* It is settled and the parties agree that the law of Arkansas, as enunciated by the supreme court of that state, controls all substantive issues presented in a Federal Tort Claims case. 28 U.S.C. § 1346(b); United States v. Slone, 405 F.2d 1033 (8th Cir. 1969); United States v. Farmer, 400 F.2d 107 (8th Cir. 1968).
As early as 1898, the Supreme Court of Arkansas had occasion to address itself to the question of proximate cause and in doing so arrived at this conclusion:
"In determining whether an act of a defendant is the proximate cause of an injury, the rule is that the injury must be the natural and probable consequence of the act; such a consequence, under the surrounding circumstances of the case, as might and ought to have been foreseen by the defendant as likely to flow from his act; the act must, in a natural and continuous sequence, unbroken by any new cause, operate as an efficient cause of the injury. If a third person intervenes between the act of the defendant and the injury, and does a culpable act, for which he is legally responsible, which produces the injury, and without it the injury would not have occurred, and the act of the defendant furnished merely an occasion for the injury, but not an efficient cause, the defendant would not be liable; * * *." (Emphasis added)
Gage v. Harvey, 66 Ark. 68, 48 S.W. 898 (1898). The author of the article entitled "Torts — Proximate Cause — Intervening Force," appearing in 1 Arkansas Law Review at 152, quotes with approval from Gage. With slight variations in language, Arkansas has adhered to the definition of proximate cause as promulgated in Gage. In Collier v. Citizens Coach Company, 231 Ark. 489, 330 S.W.2d 74, 76 (1959), the court stated:
"Black's Law Dictionary defines `proximate cause' as:
`That which, in a natural and continuous sequence, unbroken by any efficient intervening cause, produces the injury, and without which the result would not have occurred.'"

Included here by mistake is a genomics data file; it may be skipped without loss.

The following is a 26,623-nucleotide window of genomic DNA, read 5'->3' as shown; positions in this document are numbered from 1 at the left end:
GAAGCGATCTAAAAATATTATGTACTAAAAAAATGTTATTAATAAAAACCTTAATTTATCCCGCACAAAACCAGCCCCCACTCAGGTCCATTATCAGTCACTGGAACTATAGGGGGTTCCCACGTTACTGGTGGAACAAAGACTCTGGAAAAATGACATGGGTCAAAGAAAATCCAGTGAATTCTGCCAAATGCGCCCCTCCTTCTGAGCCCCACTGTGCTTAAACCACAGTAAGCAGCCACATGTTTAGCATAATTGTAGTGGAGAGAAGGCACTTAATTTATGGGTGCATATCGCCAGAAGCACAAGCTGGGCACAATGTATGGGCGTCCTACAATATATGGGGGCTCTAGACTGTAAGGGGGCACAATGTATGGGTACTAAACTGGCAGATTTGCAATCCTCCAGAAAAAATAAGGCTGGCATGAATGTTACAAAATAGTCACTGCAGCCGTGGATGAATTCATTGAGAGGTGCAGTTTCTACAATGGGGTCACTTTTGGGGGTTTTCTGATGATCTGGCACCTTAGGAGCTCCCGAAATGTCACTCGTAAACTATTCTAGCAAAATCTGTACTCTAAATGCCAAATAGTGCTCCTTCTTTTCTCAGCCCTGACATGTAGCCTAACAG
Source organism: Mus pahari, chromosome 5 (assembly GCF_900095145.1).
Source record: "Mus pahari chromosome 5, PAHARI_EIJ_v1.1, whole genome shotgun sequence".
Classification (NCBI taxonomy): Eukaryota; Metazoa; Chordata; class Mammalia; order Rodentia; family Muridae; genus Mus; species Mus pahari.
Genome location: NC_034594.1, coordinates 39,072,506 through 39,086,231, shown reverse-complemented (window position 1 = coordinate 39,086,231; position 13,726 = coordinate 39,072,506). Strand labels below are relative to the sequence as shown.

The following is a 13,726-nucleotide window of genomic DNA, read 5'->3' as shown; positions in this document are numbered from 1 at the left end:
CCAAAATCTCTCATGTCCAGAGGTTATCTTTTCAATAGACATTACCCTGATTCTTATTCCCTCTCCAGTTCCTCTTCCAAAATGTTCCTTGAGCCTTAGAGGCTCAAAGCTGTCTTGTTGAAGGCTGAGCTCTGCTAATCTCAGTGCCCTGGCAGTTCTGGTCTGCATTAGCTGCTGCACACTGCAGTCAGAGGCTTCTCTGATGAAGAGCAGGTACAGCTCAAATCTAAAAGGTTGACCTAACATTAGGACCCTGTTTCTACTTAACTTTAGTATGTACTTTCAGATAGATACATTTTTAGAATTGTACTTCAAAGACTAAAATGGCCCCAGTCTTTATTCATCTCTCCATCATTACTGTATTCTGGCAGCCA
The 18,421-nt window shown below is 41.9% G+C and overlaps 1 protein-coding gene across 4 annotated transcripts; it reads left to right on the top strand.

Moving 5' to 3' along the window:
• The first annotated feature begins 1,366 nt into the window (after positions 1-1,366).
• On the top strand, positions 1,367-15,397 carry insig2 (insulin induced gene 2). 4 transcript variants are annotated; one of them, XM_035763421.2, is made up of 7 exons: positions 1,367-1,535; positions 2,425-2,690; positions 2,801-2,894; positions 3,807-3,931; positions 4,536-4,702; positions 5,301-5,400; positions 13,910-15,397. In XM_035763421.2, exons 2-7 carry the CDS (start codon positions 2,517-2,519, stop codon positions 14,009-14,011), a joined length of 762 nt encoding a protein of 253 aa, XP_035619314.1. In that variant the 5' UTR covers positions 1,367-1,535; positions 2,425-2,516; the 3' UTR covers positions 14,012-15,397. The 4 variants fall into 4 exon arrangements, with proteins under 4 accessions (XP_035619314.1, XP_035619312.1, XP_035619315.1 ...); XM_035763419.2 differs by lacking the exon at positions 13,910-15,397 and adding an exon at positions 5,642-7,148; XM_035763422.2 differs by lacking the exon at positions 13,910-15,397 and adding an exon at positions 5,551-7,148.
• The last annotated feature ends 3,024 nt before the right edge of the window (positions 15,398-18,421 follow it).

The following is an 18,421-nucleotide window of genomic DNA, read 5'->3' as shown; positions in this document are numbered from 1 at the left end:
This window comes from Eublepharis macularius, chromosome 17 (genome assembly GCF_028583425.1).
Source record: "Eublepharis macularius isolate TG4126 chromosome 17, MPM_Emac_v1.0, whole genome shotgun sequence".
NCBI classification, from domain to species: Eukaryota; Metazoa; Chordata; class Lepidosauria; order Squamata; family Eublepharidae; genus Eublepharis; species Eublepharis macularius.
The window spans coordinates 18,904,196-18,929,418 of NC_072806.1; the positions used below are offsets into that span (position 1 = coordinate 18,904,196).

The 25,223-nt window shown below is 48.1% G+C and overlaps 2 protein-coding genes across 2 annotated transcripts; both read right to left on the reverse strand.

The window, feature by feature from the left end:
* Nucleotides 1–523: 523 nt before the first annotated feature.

In Ben M. Hogan & Co. v. Krug, 234 Ark. 280, 351 S.W.2d 451, 453-454 (1961), the Arkansas court reverted to 1 Arkansas Law Review at 152, and to the pronouncement of the court in Gage, supra. In the later case of Bull v. Manning, 245 Ark. 552, 433 S.W.2d 145, 148 (1968), the Arkansas court in addressing itself to the meaning of proximate cause sited with approval Collier v. Citizens Coach Company, supra.
The Supreme Court of Arkansas has also held that ordinarily the proximate cause issue presents a fact question.
"The general rule is that what is the proximate cause of an injury is a question for the jury. It is to be determined as a fact in view of the circumstances attending it. It is ofttime difficult of application, but the question always is, Was there an unbroken connection between the wrongful act and the injury, a continuous operation? So, it is generally held that, in order to warrant a finding that negligence is the proximate cause of an injury, it must appear that the injury was the natural and probable sequence of the negligent or wrongful act, and that it ought to have been foreseen in the light of the attending circumstances." (Citing numerous cases)
Booth & Flynn v. Price, 183 Ark. 975, 39 S.W.2d 717, 720 (1931). This rule has been sanctioned in many jurisdictions, see 38 Am.Jur. Negligence § 351 (1941), and cases cited under note 19, page 1057, and is recognized by counsel for appellants. They vigorously argue, however, that the rule is not applicable here for the reason that under all of the facts and circumstances, the negligence of the United States was, as a matter of law, a proximate cause of the accident. For reasons stated below, we find ourselves unable to agree with appellants' contention.
It is also settled in Arkansas that the burden of proof is upon the plaintiff to establish not only negligence, but also that such negligence was a proximate cause of the injury to plaintiff. Kapp v. Bob Sullivan Chevrolet Co., 234 Ark. 395, 353 S.W.2d 5, 18 (1962); Superior Forwarding Co. v. Garner, 236 Ark. 340, 366 S.W.2d 290, 296 (1963).